FBI Director Christopher Wray testified before the Senate Judiciary Committee during a hearing on the Jan. 6 riot and growing threat of violence from domestic terrorists, writes the Washington Post. Wray defended the FBI’s handling of intelligence sharing in advance of the Jan. 6 attack but said the bureau will review internal practices. When asked about the Capitol rioters, Wray stated he had not seen evidence of “fake Trump protesters,” or evidence of left-wing “antifa” infiltration. Wray said domestic terrorism “has been metastasizing around the country for a long time now, and it’s not gong away anytime soon,” and he noted the number of domestic terrorism cases had doubled since he became FBI director in 2017.
U.S. prosecutors claimed for the first time that a leader of the Proud Boys had been nominated by the group to take charge of the U.S. Capitol breach on Jan. 6, reports the Post. Assistant U.S. Attorneys James B. Nelson and Jason B.A. McCullough alleged Ethan Nordean, a leader of the Proud Boys in Washington state, was “nominated from within to have ‘war powers’” to lead the Jan. 6 attack on the Capitol after the chairman Henry “Enrique” Tarrio was arrested two days before the event. Prosecutors are using Nordean as a key link in their investigation, saying his communications before Jan. 6 indicate he and Proud Boys members were planning in advance to breach the capitol.
Merck & Co. will help produce the Johnson & Johnson single-dose coronavirus vaccine as part of the Biden administration’s plan to make the shot available to the American public at a faster pace, writes the Wall Street Journal. The Johnson & Johnson vaccine is the third to receive approval in the U.S., and the company has made nearly four million doses for initial shipments, which began going out this week.
The U.S. announced sanctions on senior Russian government officials and Russian entities in response to the poisoning of Russian opposition leader Alexei Navalny with a nerve agent, according to Reuters. A senior Biden administration official stated “Russia’s attempt to kill Mr. Navalny follows an alarming pattern of chemical weapons use by Russia.” Seven senior Russian government officials and 14 entities associated with Russian biological and chemical agent production, will face sanctions.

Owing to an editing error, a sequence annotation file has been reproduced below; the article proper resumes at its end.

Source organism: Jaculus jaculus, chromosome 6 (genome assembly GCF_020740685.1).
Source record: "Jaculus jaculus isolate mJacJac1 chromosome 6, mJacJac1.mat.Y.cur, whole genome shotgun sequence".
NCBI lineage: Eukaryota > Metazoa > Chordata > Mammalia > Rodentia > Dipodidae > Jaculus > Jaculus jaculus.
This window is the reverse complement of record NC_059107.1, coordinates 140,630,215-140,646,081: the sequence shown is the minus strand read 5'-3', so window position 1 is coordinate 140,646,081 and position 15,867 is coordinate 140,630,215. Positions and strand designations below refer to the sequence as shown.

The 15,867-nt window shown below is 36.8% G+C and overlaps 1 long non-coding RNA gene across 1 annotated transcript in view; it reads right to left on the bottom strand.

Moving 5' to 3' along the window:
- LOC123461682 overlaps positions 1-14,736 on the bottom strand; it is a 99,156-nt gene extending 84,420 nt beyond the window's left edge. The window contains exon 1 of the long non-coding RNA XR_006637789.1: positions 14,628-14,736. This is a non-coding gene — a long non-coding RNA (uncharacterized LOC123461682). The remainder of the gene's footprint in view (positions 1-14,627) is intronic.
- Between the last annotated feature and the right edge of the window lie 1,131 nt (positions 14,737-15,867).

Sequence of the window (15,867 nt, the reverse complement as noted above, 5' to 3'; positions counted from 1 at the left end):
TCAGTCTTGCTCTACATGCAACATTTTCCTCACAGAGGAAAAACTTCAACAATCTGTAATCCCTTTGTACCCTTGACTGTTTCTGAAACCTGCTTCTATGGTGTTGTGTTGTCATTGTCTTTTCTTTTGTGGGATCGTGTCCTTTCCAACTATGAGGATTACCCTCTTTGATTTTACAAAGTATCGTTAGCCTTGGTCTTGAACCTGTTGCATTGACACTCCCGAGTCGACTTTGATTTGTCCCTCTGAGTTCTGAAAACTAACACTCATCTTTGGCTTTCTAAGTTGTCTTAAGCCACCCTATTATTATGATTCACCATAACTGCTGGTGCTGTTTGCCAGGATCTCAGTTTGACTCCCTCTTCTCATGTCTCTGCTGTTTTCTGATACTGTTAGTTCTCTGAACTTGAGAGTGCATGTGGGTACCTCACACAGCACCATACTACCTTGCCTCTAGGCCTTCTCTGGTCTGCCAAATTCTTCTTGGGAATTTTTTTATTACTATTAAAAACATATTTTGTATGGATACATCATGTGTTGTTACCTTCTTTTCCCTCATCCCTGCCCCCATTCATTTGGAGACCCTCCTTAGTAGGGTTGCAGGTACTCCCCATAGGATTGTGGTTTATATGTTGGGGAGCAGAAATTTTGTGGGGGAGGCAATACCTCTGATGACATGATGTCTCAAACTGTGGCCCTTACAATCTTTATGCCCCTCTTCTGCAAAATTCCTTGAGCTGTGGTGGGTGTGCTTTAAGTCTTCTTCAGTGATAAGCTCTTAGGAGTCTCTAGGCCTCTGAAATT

The Treasury Department also sanctioned two military leaders of the Iran-backed Houthi rebel group in Yemen, stating the group had prolonged Yemen’s civil war and humanitarian crisis and advanced Iran's destabilizing agenda, reports the Hill. According to the department’s press release, Mansur Al-Sa’adi and Ahmas ‘Ali Ahsan al-Hamzi were “responsible for orchestrating attacks by Houthi forces impacting Yemeni civilians, bordering nations, and commercial vessels in international waters.”
Police in Myanmar fired tear gas and rubber bullets at protesters on Tuesday, as the authorities continue to escalate their crackdown on anti-coup protests, reports the Associated Press. Demonstrators have pushed back more vigorously at attempts to disperse the protests, and gathered on Tuesday wearing helmets and carrying makeshift shields while forming barricades.
279 Nigerian schoolgirls were freed after a mass abduction by unidentified assailants from their boarding school in Zamfara state last week, reports the BBC. The girls were released after negotiations between government officials and the abductors, according to officials in Zamfara state.
ICYMI: Yesterday on Lawfare
Rohini Kurup and Benjamin Wittes questioned if the Jan. 6 insurrection was an intelligence failure, a police failure or both.
Laura DeNardis and Gordon M. Goldstein argued the real lesson of the Texas power failure is the inability of infrastructure to handle major crises.
Jon Temin argued that civil society should be at the center of foreign policy.
John Bellinger examined President Biden’s inaugural war powers report.
Jen Patja Howell shared an episode of the Lawfare Podcast, in which Lawfare’s Benjamin Wittes and Scott Anderson sat down with Marsin Alshamary, a post-doctoral fellow with the Brookings Institution’s Foreign Policy program and expert in domestic Iraqi politics, about the current situation in Iraq.
Elliot Setzer analyzed the Eighth Circuit's decision to strike down an Arkansas anti-BDS state law.
Robert Chesney announced the U.S. Cyber Command’s annual legal conference on March 4, 2021; advance registration is required.
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